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$500 to appear at the next term; and the commissioner at the same time, on another charge of like nature, required the same person to give bail in the sum of $200 to appear at the next term, etc.; and one bond for $700 was taken. The proper cognizor having failed to appear, the bond was declared forfeited. MILLER and DILLON, JJ.,
, decided that the bond taken was a substantial departure from the bonds required by the commissioner, and was not therefore obligatory on the sureties. See, also, Waugh v. People, 17 Ill. 563; Barringer v. State, 27 Tex. 553; Neblett v. State, 6 Tex. Ct. App. 316; State v. Buffum, 22 N. H. 267.
Counsel for the state concede the above authorities correctly state the general rule applicable to recognizances, but attempt to evade the force of these decisions by referring to section 154 of the Criminal Code. They say that the provisions of this section have made radical and sweeping changes in the common-law doctrine of recognizances, both as to their form and the liability of parties thereto. This section is as follows:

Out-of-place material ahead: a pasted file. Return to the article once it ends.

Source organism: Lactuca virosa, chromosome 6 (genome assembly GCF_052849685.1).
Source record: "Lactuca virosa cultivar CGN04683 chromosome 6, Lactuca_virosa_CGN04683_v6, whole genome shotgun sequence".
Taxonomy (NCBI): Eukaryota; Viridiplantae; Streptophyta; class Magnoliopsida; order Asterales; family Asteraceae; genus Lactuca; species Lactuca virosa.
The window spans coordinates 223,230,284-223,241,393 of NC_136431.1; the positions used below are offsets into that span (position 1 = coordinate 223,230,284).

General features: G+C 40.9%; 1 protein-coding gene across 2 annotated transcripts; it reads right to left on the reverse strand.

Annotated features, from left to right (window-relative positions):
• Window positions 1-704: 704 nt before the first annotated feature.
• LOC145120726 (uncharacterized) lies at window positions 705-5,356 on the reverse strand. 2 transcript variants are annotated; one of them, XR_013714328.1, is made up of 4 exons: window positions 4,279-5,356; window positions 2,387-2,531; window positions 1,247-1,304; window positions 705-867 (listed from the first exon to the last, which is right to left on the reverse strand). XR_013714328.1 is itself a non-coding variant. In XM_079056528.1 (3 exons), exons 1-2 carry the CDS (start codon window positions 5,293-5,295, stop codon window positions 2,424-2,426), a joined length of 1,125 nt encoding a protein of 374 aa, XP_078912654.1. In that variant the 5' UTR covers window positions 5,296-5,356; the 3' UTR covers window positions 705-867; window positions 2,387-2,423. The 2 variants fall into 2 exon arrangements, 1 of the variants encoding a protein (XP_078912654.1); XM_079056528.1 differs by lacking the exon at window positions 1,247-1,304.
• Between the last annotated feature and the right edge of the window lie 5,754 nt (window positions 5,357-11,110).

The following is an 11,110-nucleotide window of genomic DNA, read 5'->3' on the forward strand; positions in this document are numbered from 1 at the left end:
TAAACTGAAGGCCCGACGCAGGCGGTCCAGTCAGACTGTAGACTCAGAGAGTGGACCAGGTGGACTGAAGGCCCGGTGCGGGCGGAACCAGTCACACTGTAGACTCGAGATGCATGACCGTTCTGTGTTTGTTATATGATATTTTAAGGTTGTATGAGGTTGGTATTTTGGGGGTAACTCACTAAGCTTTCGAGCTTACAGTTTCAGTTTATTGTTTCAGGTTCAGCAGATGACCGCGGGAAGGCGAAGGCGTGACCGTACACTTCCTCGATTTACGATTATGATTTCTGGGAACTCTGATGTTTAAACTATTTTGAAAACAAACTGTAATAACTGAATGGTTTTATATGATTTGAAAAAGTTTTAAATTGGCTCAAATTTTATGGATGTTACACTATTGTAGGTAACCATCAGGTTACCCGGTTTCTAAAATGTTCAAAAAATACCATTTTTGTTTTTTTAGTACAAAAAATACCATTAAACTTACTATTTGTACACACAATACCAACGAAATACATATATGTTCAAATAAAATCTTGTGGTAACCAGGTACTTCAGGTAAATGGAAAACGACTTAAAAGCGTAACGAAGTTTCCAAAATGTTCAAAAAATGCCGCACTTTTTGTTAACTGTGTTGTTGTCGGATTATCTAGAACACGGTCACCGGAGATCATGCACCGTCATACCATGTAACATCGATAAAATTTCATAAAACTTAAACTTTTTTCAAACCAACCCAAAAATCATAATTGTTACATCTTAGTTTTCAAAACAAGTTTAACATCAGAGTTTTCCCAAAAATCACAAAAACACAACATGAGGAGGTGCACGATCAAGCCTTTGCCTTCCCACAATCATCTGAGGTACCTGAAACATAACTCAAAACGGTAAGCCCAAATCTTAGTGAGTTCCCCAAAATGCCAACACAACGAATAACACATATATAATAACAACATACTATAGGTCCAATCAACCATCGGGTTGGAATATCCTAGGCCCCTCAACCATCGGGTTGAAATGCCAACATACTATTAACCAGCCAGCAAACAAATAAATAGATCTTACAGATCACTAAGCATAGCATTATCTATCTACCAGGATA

“No action upon a recognizance shall be defeated, nor shall judgment thereon be arrested, on account of any defect of form, omission of recital, condition of undertaking therein, neglect of the clerk or magistrate to note or record the default of any principal or surety at the term or time when such default shall happen, or of any other irregularity; so that it be mule to appear that the defendant was legally in custody, charged with a public offense, that he was discharged therefrom by reason of the giving of the recognizance, and that it can be ascertained from the recognizance that the sureties undertook that the defendant should appear before a court or magistrate for examination or trial for such offense."
We think, however, that the statute does not apply to such a case as the present. The recognizance is not defective on account of form, omission of recital, condition of undertaking, or for the neglect of any clerk or magistrate, or for any other irregularity. It is more than defective or irregular; it is utterly void. The recognizance is a substantial departure from the bond required by the district court. “Bonds to secure the appearance of a person charged with crime must be taken and executed in pursuance of the order of the proper court or officer.” U. S. v. Goldstein's Sureties, supra,
In Indiana the statute provides that: